The East Africa Chamber of Commerce, Industry and Agriculture (EACCIA) President Mr. Richard Ngatia, in partnership with the European Business Institute in Luxemburg has rolled out a plan to issue 28,000 scholarships worth nearly sh 4 billion to bridge this gap in East Africa as a majority of small and micro enterprises have suffer lack of financial literacy.
Financial literacy, which is a tool that makes optimal business decisions to grow their business, EACCIA and European Business Institute in Luxemburg are intervening with an offer of scholarships to bridge this gap in East Africa.
In the partnership, the institute is distributing at least 2,000 scholarships to each of the members of the East Africa Community including Tanzania, Rwanda, Burundi, Zanzibar, DRC Congo, Kenya, Uganda, South Sudan and Somalia.
With each scholarship worth 740 Euros (KSh 130,000), this comes to a whooping Sh 3.6 billion worth of scholarships in a historic initiative between the EACCIA and the Luxembourg-based institute.
According to EACCIA president Richard Ngatia, the scholarships will cover a three-month certificate course executed between January and March to include Business Management, Business Finance, Applied Blockchain Technology and Artificial Intelligence Integration.
Other courses in the program include Micro and Macro economics, Managerial Accounting as well as Entrepreneurship and Communication.
Announcing the scholarships, which become effective immediately, the EACCIA President Ngatia encouraged entrepreneurs, especially the young ones, to take advantage and apply immediately.
“We are making a big step forward to improve the human capital in our region so that businesses can be managed better for improved results and sustainability,” said Mr. Ngatia who is the immediate former President of the Kenya National Chamber of Commerce and Industry (KNCCI).
Previously, these scholarships had been successfully given to women in the business chapter of the KNCCI under the leadership of Mr. Ngatia.
In order to streamline the process and coordination of the scholarships the EBU and EACCIA will see a smooth and efficient transition from scholarship confirmation to course enrolment through contact persons in each of the 14 East African countries earmarked for the programme.
Recently, EACCIA expanded its membership and outreach beyond East Africa and has invited membership to Comoros, Ethiopia, Mozambique, Madagascar and Seychelles, Angola and Zambia
In addition to strengthening SMEs and other informal sectors in the region, the EACCIA has in its strategic goals undertaking capacity building interventions to the various national chambers of commerce in the region.
“This is in order to ensure that the various chambers are able to respond to the needs of their members in an effective and most productive fashion, “said Mr. Ngatia when he announced the scholarships.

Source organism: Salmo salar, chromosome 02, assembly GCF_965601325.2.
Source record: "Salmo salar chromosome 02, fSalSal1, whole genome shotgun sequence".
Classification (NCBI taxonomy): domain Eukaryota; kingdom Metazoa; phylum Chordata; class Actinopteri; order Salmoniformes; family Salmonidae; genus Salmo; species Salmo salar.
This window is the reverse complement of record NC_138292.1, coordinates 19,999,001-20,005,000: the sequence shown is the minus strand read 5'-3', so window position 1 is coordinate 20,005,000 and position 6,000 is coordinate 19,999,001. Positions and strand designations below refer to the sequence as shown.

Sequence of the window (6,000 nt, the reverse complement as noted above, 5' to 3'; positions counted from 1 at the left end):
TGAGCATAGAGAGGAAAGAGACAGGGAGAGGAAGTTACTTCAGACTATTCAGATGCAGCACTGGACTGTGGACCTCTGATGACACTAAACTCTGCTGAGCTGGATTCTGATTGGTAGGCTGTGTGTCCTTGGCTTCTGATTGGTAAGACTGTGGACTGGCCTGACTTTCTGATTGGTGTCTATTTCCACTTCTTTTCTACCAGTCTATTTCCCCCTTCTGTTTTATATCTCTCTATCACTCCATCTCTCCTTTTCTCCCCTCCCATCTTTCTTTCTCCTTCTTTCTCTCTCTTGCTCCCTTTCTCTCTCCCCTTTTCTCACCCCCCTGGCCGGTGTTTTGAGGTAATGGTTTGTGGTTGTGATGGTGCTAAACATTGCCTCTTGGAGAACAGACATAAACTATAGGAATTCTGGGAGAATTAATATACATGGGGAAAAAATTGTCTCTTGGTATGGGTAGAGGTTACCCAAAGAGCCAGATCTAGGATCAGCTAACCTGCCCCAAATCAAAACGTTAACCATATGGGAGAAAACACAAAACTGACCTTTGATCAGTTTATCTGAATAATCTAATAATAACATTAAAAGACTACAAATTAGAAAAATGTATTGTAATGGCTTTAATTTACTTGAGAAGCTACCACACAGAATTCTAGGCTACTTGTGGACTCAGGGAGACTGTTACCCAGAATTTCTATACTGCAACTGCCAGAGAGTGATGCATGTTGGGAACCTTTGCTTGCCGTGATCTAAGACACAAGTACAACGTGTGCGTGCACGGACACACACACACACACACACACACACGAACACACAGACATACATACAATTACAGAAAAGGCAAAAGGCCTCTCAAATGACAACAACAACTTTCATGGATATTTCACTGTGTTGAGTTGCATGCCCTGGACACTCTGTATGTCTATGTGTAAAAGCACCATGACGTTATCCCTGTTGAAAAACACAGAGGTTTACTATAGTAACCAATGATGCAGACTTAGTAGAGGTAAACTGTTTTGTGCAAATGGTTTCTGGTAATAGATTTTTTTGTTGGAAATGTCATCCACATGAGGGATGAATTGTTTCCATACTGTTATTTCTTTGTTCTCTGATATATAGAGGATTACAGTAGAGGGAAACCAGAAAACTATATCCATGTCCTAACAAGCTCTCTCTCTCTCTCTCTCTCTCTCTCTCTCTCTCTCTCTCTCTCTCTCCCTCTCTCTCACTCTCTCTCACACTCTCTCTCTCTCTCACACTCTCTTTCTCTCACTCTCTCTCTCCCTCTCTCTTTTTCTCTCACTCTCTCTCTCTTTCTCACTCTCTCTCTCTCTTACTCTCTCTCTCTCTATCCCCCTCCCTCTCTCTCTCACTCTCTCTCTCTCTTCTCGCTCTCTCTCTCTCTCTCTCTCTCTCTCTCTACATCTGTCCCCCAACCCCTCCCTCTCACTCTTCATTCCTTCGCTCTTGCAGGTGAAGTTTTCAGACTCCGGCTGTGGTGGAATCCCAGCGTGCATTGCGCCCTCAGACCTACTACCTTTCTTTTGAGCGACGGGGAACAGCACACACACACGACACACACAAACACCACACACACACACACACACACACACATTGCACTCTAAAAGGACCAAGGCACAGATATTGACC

Under his stewardship, Ngatia was able to attract more members to the Kenya National Chamber of Commerce and Industry (KNCCI) from a population of about 20,000 to more than 60,000 members registered directly and another 1 million through associations owing to enhanced advocacy for an enabling business environment.
The EACCIA President is member of the International Chamber of Commerce (ICC) World Chambers Federation (WCF) General Council, the chairman International Conference on Great Lake Region-Private Sector Forum-ICGLR in Africa, deputy patron of Kenya National Federation of Jua Kali Association and a board member of East Africa Chamber of Commerce, Industry, Agriculture and also Trustee PERAK.
Other than the scholarships, the EACCIA seks opportunities for support learning processes through study tours and trade tours where traders learn from the experience of others in a peer education strategy.
In communication with the EACCIA, the European Business Institute in Luxemburg has thanked the business leadership for dedication to advancing education In East Africa Region and Africa at large.
“We are honored to collaborate with the East Africa Chamber of Commerce, Industry and Agriculture to make a positive impact through education,” it said.
According to the Global Financial Literacy Survey released last year, 62 per cent of the 55 million Kenyans are financially illiterate.
This is compared to Uganda’s 66 per cent, Tanzania’s 60 per cent and South Africa’s 58 percent with financial illiteracy.
The aggregate effect has been low savings and resultant low investment among households and small and medium businesses in general.
This is indicated in the 2021 EFG Hermes report showing Kenya’s marginal propensity to save derived from the difference of income and savings stood at 13 per cent of the GDP – well below the continent’s overage of 17 per cent.
Incidentally, Uganda and Tanzania have a higher propensity well above 20 per cent despite having relatively lower GDP than Kenya.
“For the region to better its savings and investments portfolio, a better savings culture can be improved through financial literacy and that is what this scholarship is meant to address,” said Mr. Ngatia who is also a member council of the World Chamber Federation (WCF).